Dex Media Pay Per Click Scam

Dex’s Pay Per Click Program (also known as “Guaranteed Actions”) is, in my opinion, the worst of the worst.  They have an alleged 50% markup and their programs (the ones I’ve seen anyways) don’t even lead traffic to your website.  Instead – all clicks go to a horrible landing page.  This landing page is so bad, I can almost guarantee you that the bounce rate has to be through the roof.  There is no way that new customers are clicking these ads and then taking a desired action (filling out a form or making a phone call).  These landing pages have a “Visit Website” button – but research has shown, over and over again, that the more clicks someone has to take to find what they are looking for, the less likely they are to contact you.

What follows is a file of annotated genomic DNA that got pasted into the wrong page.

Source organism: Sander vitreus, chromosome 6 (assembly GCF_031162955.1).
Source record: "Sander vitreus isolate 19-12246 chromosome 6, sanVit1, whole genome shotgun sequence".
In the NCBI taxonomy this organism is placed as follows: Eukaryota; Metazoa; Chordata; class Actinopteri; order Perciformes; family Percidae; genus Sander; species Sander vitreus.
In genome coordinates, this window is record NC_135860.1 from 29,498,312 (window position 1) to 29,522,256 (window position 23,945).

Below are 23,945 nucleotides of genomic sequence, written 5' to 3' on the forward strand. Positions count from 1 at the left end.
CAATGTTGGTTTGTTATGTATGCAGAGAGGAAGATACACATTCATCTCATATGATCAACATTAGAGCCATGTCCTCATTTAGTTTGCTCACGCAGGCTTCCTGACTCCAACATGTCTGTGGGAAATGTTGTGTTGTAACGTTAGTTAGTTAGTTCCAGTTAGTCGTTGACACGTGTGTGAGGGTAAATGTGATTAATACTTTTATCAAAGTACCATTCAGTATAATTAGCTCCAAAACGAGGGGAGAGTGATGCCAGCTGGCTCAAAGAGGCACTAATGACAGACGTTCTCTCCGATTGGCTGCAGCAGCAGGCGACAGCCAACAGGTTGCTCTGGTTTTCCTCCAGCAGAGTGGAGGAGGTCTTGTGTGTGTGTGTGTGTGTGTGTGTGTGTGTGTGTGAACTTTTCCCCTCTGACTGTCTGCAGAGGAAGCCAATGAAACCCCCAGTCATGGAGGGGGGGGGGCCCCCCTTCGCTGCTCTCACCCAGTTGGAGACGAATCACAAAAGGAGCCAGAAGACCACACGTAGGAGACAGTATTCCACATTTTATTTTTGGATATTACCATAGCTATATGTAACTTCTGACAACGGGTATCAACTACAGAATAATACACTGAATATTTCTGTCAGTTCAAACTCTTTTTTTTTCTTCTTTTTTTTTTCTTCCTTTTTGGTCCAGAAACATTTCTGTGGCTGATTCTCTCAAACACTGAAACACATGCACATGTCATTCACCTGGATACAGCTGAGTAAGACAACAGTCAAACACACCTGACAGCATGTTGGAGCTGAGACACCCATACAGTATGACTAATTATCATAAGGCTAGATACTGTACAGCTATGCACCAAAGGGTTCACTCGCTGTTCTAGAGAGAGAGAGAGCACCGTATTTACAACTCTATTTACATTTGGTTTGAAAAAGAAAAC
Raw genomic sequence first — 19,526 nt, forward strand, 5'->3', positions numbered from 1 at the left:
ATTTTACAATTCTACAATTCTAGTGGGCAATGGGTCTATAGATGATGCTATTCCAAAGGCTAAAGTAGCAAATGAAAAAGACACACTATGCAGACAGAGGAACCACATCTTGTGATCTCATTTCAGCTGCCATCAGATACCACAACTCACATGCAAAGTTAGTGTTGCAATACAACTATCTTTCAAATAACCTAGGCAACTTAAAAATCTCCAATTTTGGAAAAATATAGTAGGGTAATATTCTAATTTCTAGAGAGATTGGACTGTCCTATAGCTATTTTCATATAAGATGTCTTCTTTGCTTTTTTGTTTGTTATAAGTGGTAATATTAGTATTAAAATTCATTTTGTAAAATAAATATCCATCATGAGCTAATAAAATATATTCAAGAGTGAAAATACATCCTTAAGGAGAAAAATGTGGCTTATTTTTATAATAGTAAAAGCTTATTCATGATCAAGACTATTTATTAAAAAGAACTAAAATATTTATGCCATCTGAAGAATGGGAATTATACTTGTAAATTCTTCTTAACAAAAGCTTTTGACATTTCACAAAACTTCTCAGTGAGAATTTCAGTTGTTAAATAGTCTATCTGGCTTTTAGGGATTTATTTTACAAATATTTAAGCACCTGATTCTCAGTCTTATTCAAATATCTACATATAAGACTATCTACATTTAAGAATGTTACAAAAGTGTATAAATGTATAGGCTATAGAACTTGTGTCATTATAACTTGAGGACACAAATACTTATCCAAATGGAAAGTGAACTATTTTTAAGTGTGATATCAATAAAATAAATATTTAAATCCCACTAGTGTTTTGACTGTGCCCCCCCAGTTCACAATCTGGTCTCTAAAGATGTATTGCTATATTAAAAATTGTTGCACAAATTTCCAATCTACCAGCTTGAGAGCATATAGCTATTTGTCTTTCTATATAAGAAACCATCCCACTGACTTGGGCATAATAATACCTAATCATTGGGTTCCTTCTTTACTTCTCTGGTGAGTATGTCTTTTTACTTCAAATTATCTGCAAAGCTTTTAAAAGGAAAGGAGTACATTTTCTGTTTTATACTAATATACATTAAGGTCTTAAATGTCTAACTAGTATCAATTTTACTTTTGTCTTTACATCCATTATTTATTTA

Add to that the fact that all these clicks (if there are any) from Dex’s landing pages lead to the home page of your website and I can almost guarantee you one of the lowest conversion rates out there for your paid traffic!  These “guaranteed actions” or pay per click programs are a complete waste of money.  If you are paying Dex for any kind of Pay Per Click program, I SUGGEST YOU STOP IMMEDIATELY! 

Is DEX secretly shifting revenue sources from Yellow Pages to Internet Marketing?

I say “secretly” because I suspect that many of Dex’s Pay Per Click customers don’t even know that they are a pay per click customer.  My suspicion stems from the fact that every single DEX PPC client I have run across has AdWords ads that lead to a landing page that looks like this:

All Dex PPC Campaigns send traffic to a page that looks EXACTLY Like this